A few days later, when Jesus again entered Capernaum, the people heard that he had come home. They gathered in such large numbers that there was no room left, not even outside the door, and he preached the word to them. Some men came, bringing to him a paralyzed man, carried by four of them. Since they could not get him to Jesus because of the crowd, they made an opening in the roof above Jesus by digging through it and then lowered the mat the man was lying on. When Jesus saw their faith, he said to the paralyzed man, “Son, your sins are forgiven.” (Mark 2:1-5 NIV)
If you've been following, I've done two parts to this series. This is the last. All three have come out of this passage in Mark 2.
I have a couple of assumptions about the people in this story.
One assumption I have is that the paralytic wanted to be brought to Jesus to be restored.
In other words, this man isn’t coming kicking and screaming. He wants to be healed, to be made whole. So this isn’t about some men running around the streets of Capernaum grabbing someone, “Come on, let’s go! Whether you like it or not!”
That would just be obnoxious. However, before you think, "That's a ridiculous notion", I want to suggest that this is often what happens when we "do evangelism."
This is often how we try to bring people to Jesus; how we think about doing evangelism. Just today, the staff of our church found strategically placed in our lobby, a set of colorful tracts with the words "Repent! The Judgment is at Hand!" We might not be bringing people kicking and screaming to Jesus, but many Christians don't have a problem shoving him down others' throats.
I'm a little embarrassed by this, but I remember being taught how to evangelize people (Question: Should evangelism EVER be used as a verb? It may be better to just stay a noun.) Having recently graduated from College, and new to this Jesus stuff, I was given a book on how to evangelize. The book was title, Take Him to the Streets: Finally a Practical How To Book on Personal Evangelism and Soul Winning, which one reviewer called the "Bible of street ministry." One chapter teaches the reader about Tract Evangelism; a short course on writing your own effective tracts or if you'd prefer the ready-made kind, where you could purchase those realistic looking fake $20 bills that you could leave on the sidewalk so that when someone picks it up they read, “Is this what your soul is worth?” There's also whole chapters devoted to "Choosing and Using a Portable PA" and "A Car PA? Here's Why and How?"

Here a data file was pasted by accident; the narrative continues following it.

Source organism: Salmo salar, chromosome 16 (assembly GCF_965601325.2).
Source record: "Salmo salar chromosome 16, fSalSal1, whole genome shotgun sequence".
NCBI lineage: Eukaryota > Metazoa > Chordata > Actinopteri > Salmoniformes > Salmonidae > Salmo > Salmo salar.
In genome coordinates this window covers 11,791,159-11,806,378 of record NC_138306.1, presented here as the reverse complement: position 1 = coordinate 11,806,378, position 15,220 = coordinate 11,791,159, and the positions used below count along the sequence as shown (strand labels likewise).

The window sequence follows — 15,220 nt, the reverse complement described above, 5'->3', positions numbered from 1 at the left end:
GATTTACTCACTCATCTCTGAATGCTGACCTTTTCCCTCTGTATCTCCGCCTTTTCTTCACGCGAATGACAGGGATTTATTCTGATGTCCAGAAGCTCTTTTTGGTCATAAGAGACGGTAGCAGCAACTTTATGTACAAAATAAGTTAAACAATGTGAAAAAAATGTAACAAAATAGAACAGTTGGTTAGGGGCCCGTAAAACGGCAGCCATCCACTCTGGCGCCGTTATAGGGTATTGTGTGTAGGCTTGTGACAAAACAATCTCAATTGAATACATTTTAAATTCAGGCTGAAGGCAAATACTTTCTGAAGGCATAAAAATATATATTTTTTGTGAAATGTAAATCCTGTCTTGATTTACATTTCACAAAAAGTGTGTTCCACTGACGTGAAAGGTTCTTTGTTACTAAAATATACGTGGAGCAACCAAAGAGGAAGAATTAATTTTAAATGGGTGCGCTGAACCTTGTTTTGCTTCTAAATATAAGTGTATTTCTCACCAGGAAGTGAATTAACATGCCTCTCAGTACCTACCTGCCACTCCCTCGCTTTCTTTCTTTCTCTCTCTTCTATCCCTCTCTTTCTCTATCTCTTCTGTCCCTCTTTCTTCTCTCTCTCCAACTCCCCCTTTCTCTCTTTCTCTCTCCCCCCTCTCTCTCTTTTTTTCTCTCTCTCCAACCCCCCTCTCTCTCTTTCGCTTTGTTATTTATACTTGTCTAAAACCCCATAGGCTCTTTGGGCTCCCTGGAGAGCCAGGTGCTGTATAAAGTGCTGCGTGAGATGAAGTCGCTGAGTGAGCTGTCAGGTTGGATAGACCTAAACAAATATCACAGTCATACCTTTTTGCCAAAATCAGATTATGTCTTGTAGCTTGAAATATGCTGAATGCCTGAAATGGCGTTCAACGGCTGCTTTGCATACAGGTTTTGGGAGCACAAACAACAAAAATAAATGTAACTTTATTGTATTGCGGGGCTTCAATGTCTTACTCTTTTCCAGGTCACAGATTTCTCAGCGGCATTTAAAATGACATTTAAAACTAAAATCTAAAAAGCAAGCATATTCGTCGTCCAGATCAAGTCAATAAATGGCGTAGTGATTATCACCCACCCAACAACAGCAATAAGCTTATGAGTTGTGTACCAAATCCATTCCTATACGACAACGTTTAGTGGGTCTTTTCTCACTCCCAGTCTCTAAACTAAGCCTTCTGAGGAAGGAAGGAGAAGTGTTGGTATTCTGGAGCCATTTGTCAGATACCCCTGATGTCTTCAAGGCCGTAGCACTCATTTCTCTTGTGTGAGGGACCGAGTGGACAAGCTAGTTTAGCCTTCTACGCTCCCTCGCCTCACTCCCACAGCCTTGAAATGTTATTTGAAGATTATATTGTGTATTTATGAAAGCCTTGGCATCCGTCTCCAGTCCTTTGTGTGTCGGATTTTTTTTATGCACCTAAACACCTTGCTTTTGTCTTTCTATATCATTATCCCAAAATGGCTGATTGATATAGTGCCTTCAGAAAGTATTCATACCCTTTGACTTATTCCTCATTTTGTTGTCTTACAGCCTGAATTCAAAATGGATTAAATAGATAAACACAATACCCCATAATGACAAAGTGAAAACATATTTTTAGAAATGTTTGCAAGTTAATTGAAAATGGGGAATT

Seriously, I couldn't make this stuff up.
I remember an evangelism course someone recommended. The course taught you how to turn every conversation into a spiritual conversation and provided ready answers to every possible objection to accepting Jesus into your heart. You can't get a conversation going with a complete stranger on the street? Nothing to worry about. Just lead with the question: “Excuse me ma'am. If you were to die tomorrow, do you know where you would spend eternity?”
There's a real conversation starter for you. Or course, time is short, the person could be hit by a bus, and then their soul's eternal damnation and conscious torment in hell is on your conscience. You want to live with that?
Hopefully (please!) you're catching the sarcasm.
You might find this troubling coming from a Christian pastor, but that’s not about bringing someone to Jesus. That’s pretty much coercive and manipulative in my book; it’s just plain obnoxious; and I’ll just say it, the church really needs to stop that sort of thing. It’s offensive and condescending because it assumes you know where you are going and that you know where the other person isn’t.
Consider something: Speaking true in a world of crooked words is all we need to do. Sharing how Jesus has been good news for me, authentically and genuinely will light the way for someone else.
And that’s the other assumption I have about the people in this story: The men bringing their paralytic friend are bringing him because they have already heard and seen and experienced something in Jesus that has changed their lives and they want to share Jesus with a friend in need.
Now, that sounds like good news.